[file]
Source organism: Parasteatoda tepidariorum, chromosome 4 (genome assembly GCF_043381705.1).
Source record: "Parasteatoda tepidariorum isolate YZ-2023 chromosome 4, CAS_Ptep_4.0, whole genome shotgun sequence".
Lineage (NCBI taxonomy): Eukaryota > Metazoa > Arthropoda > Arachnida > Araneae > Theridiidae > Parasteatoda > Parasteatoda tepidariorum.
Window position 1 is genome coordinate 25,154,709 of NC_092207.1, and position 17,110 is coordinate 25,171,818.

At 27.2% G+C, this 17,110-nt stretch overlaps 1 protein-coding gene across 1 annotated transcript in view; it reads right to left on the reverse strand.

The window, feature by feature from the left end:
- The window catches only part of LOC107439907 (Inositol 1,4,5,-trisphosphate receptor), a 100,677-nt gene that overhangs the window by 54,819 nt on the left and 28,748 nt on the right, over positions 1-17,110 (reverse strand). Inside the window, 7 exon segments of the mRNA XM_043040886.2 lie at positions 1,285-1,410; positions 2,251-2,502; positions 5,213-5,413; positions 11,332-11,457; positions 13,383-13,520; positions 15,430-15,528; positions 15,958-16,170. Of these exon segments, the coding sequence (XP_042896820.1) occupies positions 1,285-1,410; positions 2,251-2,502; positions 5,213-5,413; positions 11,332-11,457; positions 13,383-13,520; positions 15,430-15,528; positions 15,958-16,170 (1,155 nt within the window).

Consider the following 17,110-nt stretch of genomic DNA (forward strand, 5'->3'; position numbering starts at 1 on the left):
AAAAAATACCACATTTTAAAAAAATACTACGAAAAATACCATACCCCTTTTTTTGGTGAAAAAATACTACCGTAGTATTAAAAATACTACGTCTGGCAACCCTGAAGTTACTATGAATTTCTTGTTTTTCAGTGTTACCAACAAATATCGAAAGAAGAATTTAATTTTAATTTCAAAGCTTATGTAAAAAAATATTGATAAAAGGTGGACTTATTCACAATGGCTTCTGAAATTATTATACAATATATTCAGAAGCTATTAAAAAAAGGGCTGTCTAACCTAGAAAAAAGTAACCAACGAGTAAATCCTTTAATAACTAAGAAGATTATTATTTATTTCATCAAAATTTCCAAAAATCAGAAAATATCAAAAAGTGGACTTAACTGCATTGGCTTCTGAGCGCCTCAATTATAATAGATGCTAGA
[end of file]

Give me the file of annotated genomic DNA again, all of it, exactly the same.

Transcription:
Source organism: Parasteatoda tepidariorum, chromosome 4 (genome assembly GCF_043381705.1).
Source record: "Parasteatoda tepidariorum isolate YZ-2023 chromosome 4, CAS_Ptep_4.0, whole genome shotgun sequence".
Lineage (NCBI taxonomy): Eukaryota > Metazoa > Arthropoda > Arachnida > Araneae > Theridiidae > Parasteatoda > Parasteatoda tepidariorum.
Window position 1 is genome coordinate 25,154,709 of NC_092207.1, and position 17,110 is coordinate 25,171,818.

At 27.2% G+C, this 17,110-nt stretch overlaps 1 protein-coding gene across 1 annotated transcript in view; it reads right to left on the reverse strand.

The window, feature by feature from the left end:
- The window catches only part of LOC107439907 (Inositol 1,4,5,-trisphosphate receptor), a 100,677-nt gene that overhangs the window by 54,819 nt on the left and 28,748 nt on the right, over positions 1-17,110 (reverse strand). Inside the window, 7 exon segments of the mRNA XM_043040886.2 lie at positions 1,285-1,410; positions 2,251-2,502; positions 5,213-5,413; positions 11,332-11,457; positions 13,383-13,520; positions 15,430-15,528; positions 15,958-16,170. Of these exon segments, the coding sequence (XP_042896820.1) occupies positions 1,285-1,410; positions 2,251-2,502; positions 5,213-5,413; positions 11,332-11,457; positions 13,383-13,520; positions 15,430-15,528; positions 15,958-16,170 (1,155 nt within the window).

Consider the following 17,110-nt stretch of genomic DNA (forward strand, 5'->3'; position numbering starts at 1 on the left):
AAAAAATACCACATTTTAAAAAAATACTACGAAAAATACCATACCCCTTTTTTTGGTGAAAAAATACTACCGTAGTATTAAAAATACTACGTCTGGCAACCCTGAAGTTACTATGAATTTCTTGTTTTTCAGTGTTACCAACAAATATCGAAAGAAGAATTTAATTTTAATTTCAAAGCTTATGTAAAAAAATATTGATAAAAGGTGGACTTATTCACAATGGCTTCTGAAATTATTATACAATATATTCAGAAGCTATTAAAAAAAGGGCTGTCTAACCTAGAAAAAAGTAACCAACGAGTAAATCCTTTAATAACTAAGAAGATTATTATTTATTTCATCAAAATTTCCAAAAATCAGAAAATATCAAAAAGTGGACTTAACTGCATTGGCTTCTGAGCGCCTCAATTATAATAGATGCTAGA